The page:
Sunday, July 12, 2009

The Thrills of Tameshigiri

Great time practicing Tameshigiri yesterday. Ron, Cody, Levi, even Frank back from his ship came to slice these mats (and eat the food...)

Beach mats are the easiest and cheapest target we can find around here. we had rolled them by pairs and soaked them in water for 36 hours. Next time I will stuff them with a little dowel or bamboo in order to stabilize them.
Diagonal KESA GIRI or KIRIAGE cuts are much easier to perform than DO cut. During these, they really have a tendency to bend, because of their lack of tranversal rigidity.
Real tatami mats would be nice - ... They can be found at Nihonzahi or Bamboos... Anyone who knows how to build a Bamboo cutting stand...

For Safety purposes, I had delimited the cutting area by laying a piece of wood 15 feet in front of the target. Only the person cutting was supposed to pass this line to cut, all the others were supposed to stay behind the line.
The sun being bright and hot, we quickly all gathered to the right of the cutting stand, in the shade of a Pecan tree.

Everything went well, for his first tameshigiri practice Levi did remarkably well. Then while cutting down in Kesa Giri one of us lost control and grasp of his sword, which ended up laying in the grass 3 or 4 feet behind him.
Fortunately it did not fly toward us, but toward and behind the line, where we should have been protected against such occurence...

That person has been previously involved in several tameshigiri practices, and is always concerned by safety mattters in all activities. This incident was not the result of being unprepaired or inexperienced, but of a sudden and unexpected lack of strength in his hands, due to a medical condition.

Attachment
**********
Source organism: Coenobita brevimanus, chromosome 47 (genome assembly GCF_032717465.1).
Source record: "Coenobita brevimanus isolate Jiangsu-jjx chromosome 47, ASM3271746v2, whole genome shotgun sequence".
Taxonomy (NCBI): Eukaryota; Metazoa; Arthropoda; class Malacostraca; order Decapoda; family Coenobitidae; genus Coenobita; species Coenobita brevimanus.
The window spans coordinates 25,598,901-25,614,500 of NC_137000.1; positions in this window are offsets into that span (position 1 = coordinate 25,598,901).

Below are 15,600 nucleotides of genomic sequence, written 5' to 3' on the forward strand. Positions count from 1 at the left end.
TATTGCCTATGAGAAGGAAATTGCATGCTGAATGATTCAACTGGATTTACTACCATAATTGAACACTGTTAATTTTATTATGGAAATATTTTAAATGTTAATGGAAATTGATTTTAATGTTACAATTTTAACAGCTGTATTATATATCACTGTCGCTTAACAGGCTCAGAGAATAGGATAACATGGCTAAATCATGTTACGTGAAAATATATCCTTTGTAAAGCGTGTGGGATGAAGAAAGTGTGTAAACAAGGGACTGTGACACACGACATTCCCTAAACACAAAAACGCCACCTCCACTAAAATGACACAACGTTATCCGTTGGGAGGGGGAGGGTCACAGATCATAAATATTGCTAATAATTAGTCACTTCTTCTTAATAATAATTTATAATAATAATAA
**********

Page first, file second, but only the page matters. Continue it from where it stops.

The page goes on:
We were quite lucky as his is a heavy practical XL katana that could have happily flown through any one of us sentient being...

Morals of the story: Considering that :
  1. No matter how good one is, he or she might let go of the sword (or a piece of it)
  2. The direction the sword (or part of it) will take is not necessarily the expected one.
  3. Swords are sharper and harder than any body parts.

DEFINE A HUGE CUTTING AREA materialized by an actual line - wood, fence, rope on the ground... placed at least 20 feet behind the target. In this area between the line and the target, only the person cutting and the person in charge of tending the target are allowed. That person will get back behind the line before the cutting person gets back to cutting.


1 comment:

Pierre Turlur said...


About Uji you wrote the following:

Did Dogen really think when he wrote Shobogenzo, that 8 centuries down the road we would still try to understand what he was trying to say to some not so bright 13th century Japanese farmers ?

I shall not question your expertise in the field of martial arts and you seem quite knowledgeable. Neverthless, may I suggest that there are no 8 centuries down the road and surely Dogen was not trying to say stuff to farmers who were, by the way, much brighter than you think.

Anyway, goo luck and as you are interested in Soto practice, as you say so well: back to the cushion.